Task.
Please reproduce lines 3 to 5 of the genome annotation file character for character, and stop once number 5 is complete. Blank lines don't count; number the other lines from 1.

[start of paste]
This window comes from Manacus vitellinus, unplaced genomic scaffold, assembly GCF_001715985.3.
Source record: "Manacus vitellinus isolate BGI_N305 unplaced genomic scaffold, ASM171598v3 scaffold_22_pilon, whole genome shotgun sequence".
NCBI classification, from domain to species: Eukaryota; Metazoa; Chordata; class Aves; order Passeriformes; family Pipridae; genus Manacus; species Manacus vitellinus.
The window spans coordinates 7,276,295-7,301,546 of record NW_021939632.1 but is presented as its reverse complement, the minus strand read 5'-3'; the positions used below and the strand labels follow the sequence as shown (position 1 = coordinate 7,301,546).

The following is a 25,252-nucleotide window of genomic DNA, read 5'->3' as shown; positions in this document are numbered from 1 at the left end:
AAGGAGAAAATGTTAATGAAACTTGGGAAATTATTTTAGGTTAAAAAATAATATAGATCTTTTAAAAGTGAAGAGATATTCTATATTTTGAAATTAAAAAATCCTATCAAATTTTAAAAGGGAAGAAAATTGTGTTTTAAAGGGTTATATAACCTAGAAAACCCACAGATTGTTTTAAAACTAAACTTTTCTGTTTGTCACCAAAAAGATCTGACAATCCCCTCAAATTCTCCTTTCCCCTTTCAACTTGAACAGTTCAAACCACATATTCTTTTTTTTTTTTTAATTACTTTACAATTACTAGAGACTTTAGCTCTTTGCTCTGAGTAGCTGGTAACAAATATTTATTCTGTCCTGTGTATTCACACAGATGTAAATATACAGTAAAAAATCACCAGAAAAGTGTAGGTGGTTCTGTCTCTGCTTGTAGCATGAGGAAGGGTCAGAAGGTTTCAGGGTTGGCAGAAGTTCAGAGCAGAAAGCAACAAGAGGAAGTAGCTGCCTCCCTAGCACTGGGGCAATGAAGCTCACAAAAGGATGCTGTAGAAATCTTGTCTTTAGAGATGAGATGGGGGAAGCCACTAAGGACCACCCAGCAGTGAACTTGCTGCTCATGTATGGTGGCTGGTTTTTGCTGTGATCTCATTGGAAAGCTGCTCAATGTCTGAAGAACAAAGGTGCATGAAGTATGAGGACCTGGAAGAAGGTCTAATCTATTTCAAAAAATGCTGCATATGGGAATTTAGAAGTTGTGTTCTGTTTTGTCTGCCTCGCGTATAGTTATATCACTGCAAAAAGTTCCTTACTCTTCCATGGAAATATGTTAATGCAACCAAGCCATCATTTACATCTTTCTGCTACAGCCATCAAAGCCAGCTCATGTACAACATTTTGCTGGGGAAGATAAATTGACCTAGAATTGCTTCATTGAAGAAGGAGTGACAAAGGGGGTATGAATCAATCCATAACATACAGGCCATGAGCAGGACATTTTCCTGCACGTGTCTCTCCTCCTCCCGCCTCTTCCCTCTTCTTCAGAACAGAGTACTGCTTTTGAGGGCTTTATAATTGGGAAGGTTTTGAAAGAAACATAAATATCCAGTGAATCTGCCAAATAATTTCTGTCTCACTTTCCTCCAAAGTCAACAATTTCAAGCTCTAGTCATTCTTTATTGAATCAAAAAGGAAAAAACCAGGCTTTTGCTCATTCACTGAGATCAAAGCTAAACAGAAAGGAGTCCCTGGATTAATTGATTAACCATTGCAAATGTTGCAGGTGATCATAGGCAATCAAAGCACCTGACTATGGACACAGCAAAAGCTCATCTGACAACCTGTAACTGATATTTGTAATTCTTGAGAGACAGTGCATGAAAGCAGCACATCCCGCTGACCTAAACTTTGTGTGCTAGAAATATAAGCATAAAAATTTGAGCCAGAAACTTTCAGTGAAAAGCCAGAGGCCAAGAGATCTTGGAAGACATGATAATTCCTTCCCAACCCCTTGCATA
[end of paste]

NCBI classification, from domain to species: Eukaryota; Metazoa; Chordata; class Aves; order Passeriformes; family Pipridae; genus Manacus; species Manacus vitellinus.
The window spans coordinates 7,276,295-7,301,546 of record NW_021939632.1 but is presented as its reverse complement, the minus strand read 5'-3'; the positions used below and the strand labels follow the sequence as shown (position 1 = coordinate 7,301,546).

The following is a 25,252-nucleotide window of genomic DNA, read 5'->3' as shown; positions in this document are numbered from 1 at the left end: